Send your comments and tips to firstname.lastname@example.org
Beth Israel Deaconess Medical Ctr.
Boston Medical Center
Brigham and Women's Hospital
Cambridge Health Alliance
Caritas St. Elizabeth's Medical Ctr.
Children's Hospital Boston
Dana-Farber Cancer Institute
Joslin Diabetes Center
Mass. General Hospital
Mass. Health Law
New England Baptist Hospital
Short White Coat
Tufts-New England Medical Center
UMass Memorial Medical Center
University of Massachusetts
VA Medical Centers
A Healthy Blog
Running A Hospital
Nature Network Boston
SciBos - Corie Lok's blog
Nurse at small
Dr. Gwenn Is In
Healthy Children blog
Other Globe Blogs
Elizabeth Cooney is a health reporter for the Worcester Telegram & Gazette.
Boston Globe Health and Science staff:
Karen Weintraub, Deputy Health and Science Editor, and Gideon Gil, Health and Science Editor.
Short White Coat blogger Ishani Ganguli
Short White Coat blogger Jennifer Srygley
Tuesday, July 24, 2007
Hip protection doesn't stop breaks
By Alice Dembner, Globe Staff
Pads designed to protect human hips do not help the most vulnerable patients avoid hip fractures, according to a study led by a Boston researcher that is being published tomorrow in the Journal of the American Medical Association.
The study tested specially designed hip protectors in more than 1,000 residents of nursing homes in greater Boston, St. Louis and Baltimore. It was halted after 20 months when it became clear that the pads were offering no protection.
Hip fracture in the elderly can trigger a cascade of medical problems that result in the death of nearly 30 percent of patients a year after the break. Most of the fractures result from falls, and falls are particularly common among nursing home residents.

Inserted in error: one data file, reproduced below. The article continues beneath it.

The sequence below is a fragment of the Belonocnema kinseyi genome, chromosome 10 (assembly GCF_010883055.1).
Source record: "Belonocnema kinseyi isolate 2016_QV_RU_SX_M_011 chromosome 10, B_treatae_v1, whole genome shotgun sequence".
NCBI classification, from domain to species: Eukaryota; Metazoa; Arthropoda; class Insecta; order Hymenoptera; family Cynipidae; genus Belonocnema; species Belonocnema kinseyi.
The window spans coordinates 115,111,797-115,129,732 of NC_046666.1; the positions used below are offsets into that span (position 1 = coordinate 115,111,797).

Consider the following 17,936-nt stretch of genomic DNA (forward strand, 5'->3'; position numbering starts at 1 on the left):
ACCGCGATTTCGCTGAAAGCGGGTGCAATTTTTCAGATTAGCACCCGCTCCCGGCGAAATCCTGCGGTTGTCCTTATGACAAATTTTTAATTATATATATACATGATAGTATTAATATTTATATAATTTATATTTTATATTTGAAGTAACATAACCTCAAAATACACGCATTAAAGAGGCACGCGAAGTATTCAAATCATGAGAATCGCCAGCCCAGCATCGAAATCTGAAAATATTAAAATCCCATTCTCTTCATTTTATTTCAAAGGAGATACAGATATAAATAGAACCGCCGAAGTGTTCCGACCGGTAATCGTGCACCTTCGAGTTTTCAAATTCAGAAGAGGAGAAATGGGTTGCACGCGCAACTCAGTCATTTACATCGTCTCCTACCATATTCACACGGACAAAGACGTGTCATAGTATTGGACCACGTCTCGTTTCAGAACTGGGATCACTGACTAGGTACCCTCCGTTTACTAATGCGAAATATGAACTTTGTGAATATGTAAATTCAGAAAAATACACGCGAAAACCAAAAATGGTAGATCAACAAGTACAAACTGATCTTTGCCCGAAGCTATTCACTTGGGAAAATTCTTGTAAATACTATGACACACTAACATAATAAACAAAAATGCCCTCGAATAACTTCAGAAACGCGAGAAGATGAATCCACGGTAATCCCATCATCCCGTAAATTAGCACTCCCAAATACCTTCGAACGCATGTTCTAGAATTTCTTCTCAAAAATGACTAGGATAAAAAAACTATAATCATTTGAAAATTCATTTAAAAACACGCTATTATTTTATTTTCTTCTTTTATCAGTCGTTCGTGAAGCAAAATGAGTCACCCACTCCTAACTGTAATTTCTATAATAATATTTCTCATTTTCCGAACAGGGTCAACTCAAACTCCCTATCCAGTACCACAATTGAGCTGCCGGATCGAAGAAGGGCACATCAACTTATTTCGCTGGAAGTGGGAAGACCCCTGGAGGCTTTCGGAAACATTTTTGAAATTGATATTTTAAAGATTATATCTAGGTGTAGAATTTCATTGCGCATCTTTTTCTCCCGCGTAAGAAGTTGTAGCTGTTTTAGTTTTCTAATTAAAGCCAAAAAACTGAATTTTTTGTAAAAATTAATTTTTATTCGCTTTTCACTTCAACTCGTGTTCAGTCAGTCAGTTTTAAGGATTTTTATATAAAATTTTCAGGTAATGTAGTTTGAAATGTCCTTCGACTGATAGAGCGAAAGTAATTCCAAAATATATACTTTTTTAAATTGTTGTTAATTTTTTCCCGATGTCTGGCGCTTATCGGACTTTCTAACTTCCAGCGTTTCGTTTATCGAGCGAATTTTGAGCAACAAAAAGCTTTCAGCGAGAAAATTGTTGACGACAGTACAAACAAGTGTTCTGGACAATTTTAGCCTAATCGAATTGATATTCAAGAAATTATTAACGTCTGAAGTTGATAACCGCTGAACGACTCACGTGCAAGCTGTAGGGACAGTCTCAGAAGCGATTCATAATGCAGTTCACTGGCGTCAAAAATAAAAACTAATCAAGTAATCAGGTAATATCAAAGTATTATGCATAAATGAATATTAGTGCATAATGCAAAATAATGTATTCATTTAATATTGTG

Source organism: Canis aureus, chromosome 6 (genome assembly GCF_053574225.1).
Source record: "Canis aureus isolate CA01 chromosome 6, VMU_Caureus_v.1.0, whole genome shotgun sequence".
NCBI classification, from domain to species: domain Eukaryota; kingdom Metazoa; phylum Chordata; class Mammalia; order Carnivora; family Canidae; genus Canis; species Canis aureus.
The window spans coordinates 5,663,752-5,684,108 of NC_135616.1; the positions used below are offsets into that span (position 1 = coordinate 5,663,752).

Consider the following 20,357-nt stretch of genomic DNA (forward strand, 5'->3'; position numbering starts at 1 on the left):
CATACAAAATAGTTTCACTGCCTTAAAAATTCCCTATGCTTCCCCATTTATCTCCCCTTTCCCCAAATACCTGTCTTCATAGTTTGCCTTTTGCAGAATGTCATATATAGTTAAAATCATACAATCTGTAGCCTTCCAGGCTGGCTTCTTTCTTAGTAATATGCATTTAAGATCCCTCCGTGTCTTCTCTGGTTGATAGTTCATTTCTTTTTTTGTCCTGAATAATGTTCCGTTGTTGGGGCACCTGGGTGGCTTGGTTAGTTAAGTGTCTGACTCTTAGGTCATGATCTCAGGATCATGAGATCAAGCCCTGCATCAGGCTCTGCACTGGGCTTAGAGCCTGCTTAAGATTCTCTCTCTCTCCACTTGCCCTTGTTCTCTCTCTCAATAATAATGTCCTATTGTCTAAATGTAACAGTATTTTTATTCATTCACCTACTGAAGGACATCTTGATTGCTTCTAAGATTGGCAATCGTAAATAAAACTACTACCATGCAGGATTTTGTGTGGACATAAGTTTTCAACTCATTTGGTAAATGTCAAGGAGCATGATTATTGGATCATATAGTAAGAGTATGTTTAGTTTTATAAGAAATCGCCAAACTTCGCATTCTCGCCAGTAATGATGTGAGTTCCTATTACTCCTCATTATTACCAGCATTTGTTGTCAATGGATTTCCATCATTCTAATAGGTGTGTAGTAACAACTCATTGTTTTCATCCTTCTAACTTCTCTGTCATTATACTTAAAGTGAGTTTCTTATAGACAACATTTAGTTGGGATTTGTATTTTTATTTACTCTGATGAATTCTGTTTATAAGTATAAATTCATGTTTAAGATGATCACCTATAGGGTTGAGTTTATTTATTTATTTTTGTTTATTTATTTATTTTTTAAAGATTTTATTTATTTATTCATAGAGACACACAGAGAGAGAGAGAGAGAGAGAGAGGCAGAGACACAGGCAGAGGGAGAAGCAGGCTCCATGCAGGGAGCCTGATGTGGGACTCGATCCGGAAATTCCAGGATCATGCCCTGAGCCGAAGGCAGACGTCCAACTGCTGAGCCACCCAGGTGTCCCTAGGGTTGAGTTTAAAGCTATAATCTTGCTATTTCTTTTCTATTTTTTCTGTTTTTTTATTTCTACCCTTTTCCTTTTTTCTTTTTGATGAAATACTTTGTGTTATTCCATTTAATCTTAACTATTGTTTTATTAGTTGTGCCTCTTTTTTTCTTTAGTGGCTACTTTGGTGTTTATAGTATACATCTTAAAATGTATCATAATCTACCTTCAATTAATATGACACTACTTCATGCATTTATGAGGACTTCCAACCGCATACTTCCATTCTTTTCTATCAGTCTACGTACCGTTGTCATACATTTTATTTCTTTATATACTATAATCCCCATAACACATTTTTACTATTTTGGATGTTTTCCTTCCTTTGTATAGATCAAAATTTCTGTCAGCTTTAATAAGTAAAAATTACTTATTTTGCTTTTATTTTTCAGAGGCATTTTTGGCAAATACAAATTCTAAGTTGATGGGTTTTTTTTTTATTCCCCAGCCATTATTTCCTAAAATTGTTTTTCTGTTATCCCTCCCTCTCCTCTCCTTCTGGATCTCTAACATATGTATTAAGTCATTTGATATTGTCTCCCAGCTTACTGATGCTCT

Led by Dr. Douglas Kiel, director of medical research at Hebrew SeniorLife, the study was unique in its design -- with patients wearing protectors on one hip and not the other, using special undergarments. The research was an attempt to provide a definitive answer after a number of other studies that offered conflicting results.
Kiel and two other authors drew fire today from the Associated Press for not disclosing to the journal their financial ties to companies that make bone-protecting drugs. Kiel and JAMA’s editor, Dr. Catherine DeAngelis, called the drug ties irrelevant to the study.
Kiel told the AP that the drugs take at least a year to work and therefore are not ideal for nursing home residents. The study also did not attempt to compare the effects of drugs to hip protectors.
"We have no financial disclosures with hip protectors," Kiel told the AP. "We were asked repeatedly by the editors whether we were following JAMA's full disclosures and we said yes."